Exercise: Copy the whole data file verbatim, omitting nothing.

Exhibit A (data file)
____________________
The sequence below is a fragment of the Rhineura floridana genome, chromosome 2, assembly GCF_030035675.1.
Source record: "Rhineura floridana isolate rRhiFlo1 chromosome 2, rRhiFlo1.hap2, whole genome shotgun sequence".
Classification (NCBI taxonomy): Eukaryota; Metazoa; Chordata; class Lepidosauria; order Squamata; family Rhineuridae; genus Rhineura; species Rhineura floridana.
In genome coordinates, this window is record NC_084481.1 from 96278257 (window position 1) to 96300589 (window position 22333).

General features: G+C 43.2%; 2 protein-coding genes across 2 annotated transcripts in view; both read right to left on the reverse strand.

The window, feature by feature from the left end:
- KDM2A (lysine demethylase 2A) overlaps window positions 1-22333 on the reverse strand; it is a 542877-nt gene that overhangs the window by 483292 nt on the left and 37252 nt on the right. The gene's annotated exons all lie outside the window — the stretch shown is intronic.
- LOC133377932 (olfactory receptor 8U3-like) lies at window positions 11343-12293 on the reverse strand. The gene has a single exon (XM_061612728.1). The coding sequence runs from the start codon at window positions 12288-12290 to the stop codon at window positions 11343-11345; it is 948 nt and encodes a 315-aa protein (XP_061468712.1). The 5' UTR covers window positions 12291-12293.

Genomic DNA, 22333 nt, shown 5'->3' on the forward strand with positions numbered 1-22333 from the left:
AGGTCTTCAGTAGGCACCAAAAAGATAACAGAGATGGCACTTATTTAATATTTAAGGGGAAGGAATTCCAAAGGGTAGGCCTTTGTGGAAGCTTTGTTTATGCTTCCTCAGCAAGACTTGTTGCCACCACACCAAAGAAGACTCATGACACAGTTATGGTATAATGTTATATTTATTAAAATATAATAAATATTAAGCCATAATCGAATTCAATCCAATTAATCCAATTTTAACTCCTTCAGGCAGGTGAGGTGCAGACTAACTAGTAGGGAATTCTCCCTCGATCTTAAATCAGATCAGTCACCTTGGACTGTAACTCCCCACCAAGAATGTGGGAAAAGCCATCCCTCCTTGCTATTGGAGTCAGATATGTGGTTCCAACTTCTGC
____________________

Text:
The sequence below is a fragment of the Rhineura floridana genome, chromosome 2, assembly GCF_030035675.1.
Source record: "Rhineura floridana isolate rRhiFlo1 chromosome 2, rRhiFlo1.hap2, whole genome shotgun sequence".
Classification (NCBI taxonomy): Eukaryota; Metazoa; Chordata; class Lepidosauria; order Squamata; family Rhineuridae; genus Rhineura; species Rhineura floridana.
In genome coordinates, this window is record NC_084481.1 from 96278257 (window position 1) to 96300589 (window position 22333).

General features: G+C 43.2%; 2 protein-coding genes across 2 annotated transcripts in view; both read right to left on the reverse strand.

The window, feature by feature from the left end:
- KDM2A (lysine demethylase 2A) overlaps window positions 1-22333 on the reverse strand; it is a 542877-nt gene that overhangs the window by 483292 nt on the left and 37252 nt on the right. The gene's annotated exons all lie outside the window — the stretch shown is intronic.
- LOC133377932 (olfactory receptor 8U3-like) lies at window positions 11343-12293 on the reverse strand. The gene has a single exon (XM_061612728.1). The coding sequence runs from the start codon at window positions 12288-12290 to the stop codon at window positions 11343-11345; it is 948 nt and encodes a 315-aa protein (XP_061468712.1). The 5' UTR covers window positions 12291-12293.

Genomic DNA, 22333 nt, shown 5'->3' on the forward strand with positions numbered 1-22333 from the left:
AGGTCTTCAGTAGGCACCAAAAAGATAACAGAGATGGCACTTATTTAATATTTAAGGGGAAGGAATTCCAAAGGGTAGGCCTTTGTGGAAGCTTTGTTTATGCTTCCTCAGCAAGACTTGTTGCCACCACACCAAAGAAGACTCATGACACAGTTATGGTATAATGTTATATTTATTAAAATATAATAAATATTAAGCCATAATCGAATTCAATCCAATTAATCCAATTTTAACTCCTTCAGGCAGGTGAGGTGCAGACTAACTAGTAGGGAATTCTCCCTCGATCTTAAATCAGATCAGTCACCTTGGACTGTAACTCCCCACCAAGAATGTGGGAAAAGCCATCCCTCCTTGCTATTGGAGTCAGATATGTGGTTCCAACTTCTGC